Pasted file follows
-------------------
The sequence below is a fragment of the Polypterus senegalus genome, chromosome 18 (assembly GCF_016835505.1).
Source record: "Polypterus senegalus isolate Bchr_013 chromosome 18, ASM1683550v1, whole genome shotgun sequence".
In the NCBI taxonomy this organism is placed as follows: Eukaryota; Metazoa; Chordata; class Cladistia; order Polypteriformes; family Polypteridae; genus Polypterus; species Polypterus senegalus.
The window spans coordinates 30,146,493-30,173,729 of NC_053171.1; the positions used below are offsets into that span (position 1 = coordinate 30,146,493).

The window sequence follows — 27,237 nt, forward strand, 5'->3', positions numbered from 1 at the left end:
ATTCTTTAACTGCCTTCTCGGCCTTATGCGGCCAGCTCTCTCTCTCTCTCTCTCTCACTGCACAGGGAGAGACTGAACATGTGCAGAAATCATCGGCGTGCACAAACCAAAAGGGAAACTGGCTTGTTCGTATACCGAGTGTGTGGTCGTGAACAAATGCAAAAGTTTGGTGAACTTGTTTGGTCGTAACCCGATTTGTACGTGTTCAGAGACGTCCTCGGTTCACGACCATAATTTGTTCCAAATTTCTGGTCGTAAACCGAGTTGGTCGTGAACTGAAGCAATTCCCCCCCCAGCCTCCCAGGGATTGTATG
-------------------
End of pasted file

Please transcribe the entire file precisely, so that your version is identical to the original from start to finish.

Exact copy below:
The sequence below is a fragment of the Polypterus senegalus genome, chromosome 18 (assembly GCF_016835505.1).
Source record: "Polypterus senegalus isolate Bchr_013 chromosome 18, ASM1683550v1, whole genome shotgun sequence".
In the NCBI taxonomy this organism is placed as follows: Eukaryota; Metazoa; Chordata; class Cladistia; order Polypteriformes; family Polypteridae; genus Polypterus; species Polypterus senegalus.
The window spans coordinates 30,146,493-30,173,729 of NC_053171.1; the positions used below are offsets into that span (position 1 = coordinate 30,146,493).

The window sequence follows — 27,237 nt, forward strand, 5'->3', positions numbered from 1 at the left end:
ATTCTTTAACTGCCTTCTCGGCCTTATGCGGCCAGCTCTCTCTCTCTCTCTCTCTCACTGCACAGGGAGAGACTGAACATGTGCAGAAATCATCGGCGTGCACAAACCAAAAGGGAAACTGGCTTGTTCGTATACCGAGTGTGTGGTCGTGAACAAATGCAAAAGTTTGGTGAACTTGTTTGGTCGTAACCCGATTTGTACGTGTTCAGAGACGTCCTCGGTTCACGACCATAATTTGTTCCAAATTTCTGGTCGTAAACCGAGTTGGTCGTGAACTGAAGCAATTCCCCCCCCAGCCTCCCAGGGATTGTATG